When my artichoke and olives mix overpowered my tortellini, I thought of making a white wine reduction sauce instead. I finished all the tortellini, however, so I just paired this with some basic pasta. And now that I have, I think it's probably best that way. It's a subtle (but delicious) sauce that I wouldn't want to have to fight for attention with tortellini. I think it's best with plain pasta - angel hair, linguine, or penne in particular.
The sauce contains no butter but captures a lot of the creamy, buttery taste of a Beurre Blanc (and without all that fat). A dab on your finger might not convince you, but pour some over a bit of pasta and the flavors will really shine. I do believe this is my favorite pasta sauce, and it's pretty easy (albeit time consuming) to make.
White Wine Cream Sauce with Roasted Garlic
1 Head of Garlic
5 Shallots, diced*
1 TBSP Olive Oil
1 Cup White Wine
1.5 Cups Soymilk
1/4 Cup Soymilk mixed with 1 TBSP Cornstarch
Salt and Pepper
* You can use a medium onion instead if you don't have shallots
Take your head of garlic and cut off about 1/4 inch from the top (the pointy end). Wrap in aluminum foil, drizzling a bit of olive oil on top of the garlic first.
Bake at 400 for 40 minutes.
In the meantime, dice your shallots or onion.
When the garlic is done, remove from the foil and squeeze out the cloves into a small bowl. Mash the garlic.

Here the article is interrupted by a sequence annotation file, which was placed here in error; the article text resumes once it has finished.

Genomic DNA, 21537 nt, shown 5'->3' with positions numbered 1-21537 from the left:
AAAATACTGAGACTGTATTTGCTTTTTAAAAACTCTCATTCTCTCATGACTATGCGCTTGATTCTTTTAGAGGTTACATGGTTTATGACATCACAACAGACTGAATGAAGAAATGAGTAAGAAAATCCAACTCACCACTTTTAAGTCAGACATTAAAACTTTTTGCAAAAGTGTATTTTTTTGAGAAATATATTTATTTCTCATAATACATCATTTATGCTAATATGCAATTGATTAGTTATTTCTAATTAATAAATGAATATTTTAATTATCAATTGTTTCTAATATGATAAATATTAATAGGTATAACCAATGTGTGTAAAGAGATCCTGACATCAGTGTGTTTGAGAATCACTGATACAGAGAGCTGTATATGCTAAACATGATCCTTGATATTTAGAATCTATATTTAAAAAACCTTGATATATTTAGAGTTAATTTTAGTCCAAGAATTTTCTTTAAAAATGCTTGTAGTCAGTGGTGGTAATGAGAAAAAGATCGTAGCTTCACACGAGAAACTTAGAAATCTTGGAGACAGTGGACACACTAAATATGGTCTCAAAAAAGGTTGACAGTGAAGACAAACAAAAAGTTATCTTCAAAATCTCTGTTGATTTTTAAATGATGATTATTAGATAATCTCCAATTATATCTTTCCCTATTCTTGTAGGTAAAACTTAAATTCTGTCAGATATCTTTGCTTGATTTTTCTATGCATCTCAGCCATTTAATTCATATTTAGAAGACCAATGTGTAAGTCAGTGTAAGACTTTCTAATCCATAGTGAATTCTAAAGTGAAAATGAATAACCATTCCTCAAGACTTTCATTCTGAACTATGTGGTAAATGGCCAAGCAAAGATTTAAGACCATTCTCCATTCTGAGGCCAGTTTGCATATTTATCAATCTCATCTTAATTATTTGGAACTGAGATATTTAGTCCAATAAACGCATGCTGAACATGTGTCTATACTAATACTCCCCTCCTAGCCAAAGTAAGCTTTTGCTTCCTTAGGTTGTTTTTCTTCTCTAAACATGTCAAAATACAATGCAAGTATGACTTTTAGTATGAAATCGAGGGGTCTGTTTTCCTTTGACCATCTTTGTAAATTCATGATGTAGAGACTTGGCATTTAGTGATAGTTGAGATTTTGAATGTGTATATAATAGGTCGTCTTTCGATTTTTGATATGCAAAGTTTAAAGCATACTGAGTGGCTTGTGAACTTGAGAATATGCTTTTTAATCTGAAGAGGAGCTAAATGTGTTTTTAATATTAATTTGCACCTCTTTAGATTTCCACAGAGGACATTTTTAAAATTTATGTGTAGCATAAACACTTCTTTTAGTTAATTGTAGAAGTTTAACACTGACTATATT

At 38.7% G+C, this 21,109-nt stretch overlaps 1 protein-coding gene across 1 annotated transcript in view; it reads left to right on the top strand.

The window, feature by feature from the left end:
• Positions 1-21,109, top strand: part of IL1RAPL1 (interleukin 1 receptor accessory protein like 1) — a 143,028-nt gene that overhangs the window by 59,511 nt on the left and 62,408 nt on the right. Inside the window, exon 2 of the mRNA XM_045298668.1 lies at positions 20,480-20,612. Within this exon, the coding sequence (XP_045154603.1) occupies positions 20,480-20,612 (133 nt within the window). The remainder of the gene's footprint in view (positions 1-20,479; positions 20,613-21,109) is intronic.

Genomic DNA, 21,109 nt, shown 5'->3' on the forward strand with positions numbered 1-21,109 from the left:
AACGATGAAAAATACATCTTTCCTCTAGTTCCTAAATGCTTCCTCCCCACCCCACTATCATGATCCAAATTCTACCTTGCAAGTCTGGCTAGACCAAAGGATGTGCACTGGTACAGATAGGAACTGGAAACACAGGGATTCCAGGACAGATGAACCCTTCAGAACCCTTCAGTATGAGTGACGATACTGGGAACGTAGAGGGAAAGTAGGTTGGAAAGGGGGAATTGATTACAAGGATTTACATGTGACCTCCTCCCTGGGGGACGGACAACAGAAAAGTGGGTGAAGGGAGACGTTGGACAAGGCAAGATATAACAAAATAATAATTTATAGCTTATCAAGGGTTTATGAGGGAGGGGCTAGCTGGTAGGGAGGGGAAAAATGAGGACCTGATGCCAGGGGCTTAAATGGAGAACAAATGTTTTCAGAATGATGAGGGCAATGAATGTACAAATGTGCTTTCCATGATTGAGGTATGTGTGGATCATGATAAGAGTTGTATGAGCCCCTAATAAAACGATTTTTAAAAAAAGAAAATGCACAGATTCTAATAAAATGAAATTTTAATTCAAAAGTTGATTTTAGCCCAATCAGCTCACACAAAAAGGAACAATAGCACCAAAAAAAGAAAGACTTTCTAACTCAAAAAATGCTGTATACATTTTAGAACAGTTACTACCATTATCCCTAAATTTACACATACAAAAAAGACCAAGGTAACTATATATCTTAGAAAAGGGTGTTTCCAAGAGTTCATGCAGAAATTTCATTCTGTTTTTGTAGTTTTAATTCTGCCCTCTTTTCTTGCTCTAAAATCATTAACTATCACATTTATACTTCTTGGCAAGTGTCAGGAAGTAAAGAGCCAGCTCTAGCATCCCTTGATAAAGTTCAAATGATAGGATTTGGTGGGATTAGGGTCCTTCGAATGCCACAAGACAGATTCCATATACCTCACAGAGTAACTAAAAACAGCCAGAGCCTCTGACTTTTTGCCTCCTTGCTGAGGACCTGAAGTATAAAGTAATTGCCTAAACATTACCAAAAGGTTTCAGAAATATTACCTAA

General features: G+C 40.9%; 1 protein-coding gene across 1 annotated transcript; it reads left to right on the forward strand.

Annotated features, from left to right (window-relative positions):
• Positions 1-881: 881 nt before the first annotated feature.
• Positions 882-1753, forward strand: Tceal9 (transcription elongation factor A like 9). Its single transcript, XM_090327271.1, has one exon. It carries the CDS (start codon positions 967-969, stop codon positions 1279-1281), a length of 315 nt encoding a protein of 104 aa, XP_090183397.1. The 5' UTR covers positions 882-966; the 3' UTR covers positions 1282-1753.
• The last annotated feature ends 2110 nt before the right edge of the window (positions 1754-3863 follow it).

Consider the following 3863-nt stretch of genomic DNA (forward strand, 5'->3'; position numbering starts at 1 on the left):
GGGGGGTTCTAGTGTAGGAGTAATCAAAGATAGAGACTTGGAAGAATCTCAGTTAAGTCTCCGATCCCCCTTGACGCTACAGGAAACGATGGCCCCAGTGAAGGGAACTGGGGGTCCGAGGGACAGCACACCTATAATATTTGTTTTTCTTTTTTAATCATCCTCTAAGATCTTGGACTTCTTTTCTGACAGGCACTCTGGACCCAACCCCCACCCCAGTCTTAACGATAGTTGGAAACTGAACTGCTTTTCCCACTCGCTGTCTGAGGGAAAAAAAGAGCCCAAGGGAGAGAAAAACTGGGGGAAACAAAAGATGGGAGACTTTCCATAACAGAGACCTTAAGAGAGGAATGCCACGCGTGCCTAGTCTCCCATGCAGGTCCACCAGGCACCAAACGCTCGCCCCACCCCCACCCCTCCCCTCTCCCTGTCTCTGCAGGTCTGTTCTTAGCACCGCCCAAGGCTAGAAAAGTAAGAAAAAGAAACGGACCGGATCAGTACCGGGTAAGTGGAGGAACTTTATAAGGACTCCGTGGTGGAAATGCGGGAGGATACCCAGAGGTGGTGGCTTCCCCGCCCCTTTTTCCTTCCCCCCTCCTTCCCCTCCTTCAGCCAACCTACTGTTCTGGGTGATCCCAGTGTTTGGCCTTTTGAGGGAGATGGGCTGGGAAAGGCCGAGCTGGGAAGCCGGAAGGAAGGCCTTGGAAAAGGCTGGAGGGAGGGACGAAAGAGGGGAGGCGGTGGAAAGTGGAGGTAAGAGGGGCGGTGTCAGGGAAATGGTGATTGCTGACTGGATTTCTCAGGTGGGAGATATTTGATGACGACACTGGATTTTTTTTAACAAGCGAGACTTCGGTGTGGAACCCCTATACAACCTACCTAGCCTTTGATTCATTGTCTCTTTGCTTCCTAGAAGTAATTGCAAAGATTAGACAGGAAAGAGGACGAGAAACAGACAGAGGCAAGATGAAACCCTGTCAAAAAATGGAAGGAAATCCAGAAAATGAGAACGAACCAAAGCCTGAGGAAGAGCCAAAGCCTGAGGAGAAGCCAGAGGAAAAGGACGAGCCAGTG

Add a TBSP of olive oil to a saucepan over high heat and add the shallots and garlic. Saute for a minute or two and then add the cup of white wine.
Bring it to a boil and reduce by 3/4. This means you let it boil rapidly until evaporation leaves you with 1/4 of the liquid you had before. As the liquid boils down, you may have to periodically turn down the heat as well. And of course, it will thicken as the ratio of shallots and garlic to wine changes. Be warned that to do this properly will take a while. You can go to the next step before it's fully reduced but then you'll be missing the point of reduction (as the wine reduces, the flavor becomes concentrated and the alcohol burns off. Then whatever liquid you add to the reduction will suck up all those amazing flavors. It's worth being patient for).
Once reduced, lower the heat and add the plain soymilk. Stir. Add the soymilk and cornstarch mixture.
Simmer and stir for a few minutes until it thickens a little. It may get weirdly poofy but that's fine. Mine didn't even thicken much, but you can thicken to your preference. If it does not thicken enough, you can add more cornstarch (dissolved in a TBSP or two of soymilk) or whisk in a TBSP or two of flour. Regardless, allow it to continue to simmer (stirring occasionally) for another 10 minutes or so. Add salt and pepper to taste.
Remove from heat and puree in a blender.
Serve over pasta. Can be refrigerated for 2 days or so, although you may have to give it a stir or two after it's settled in the fridge.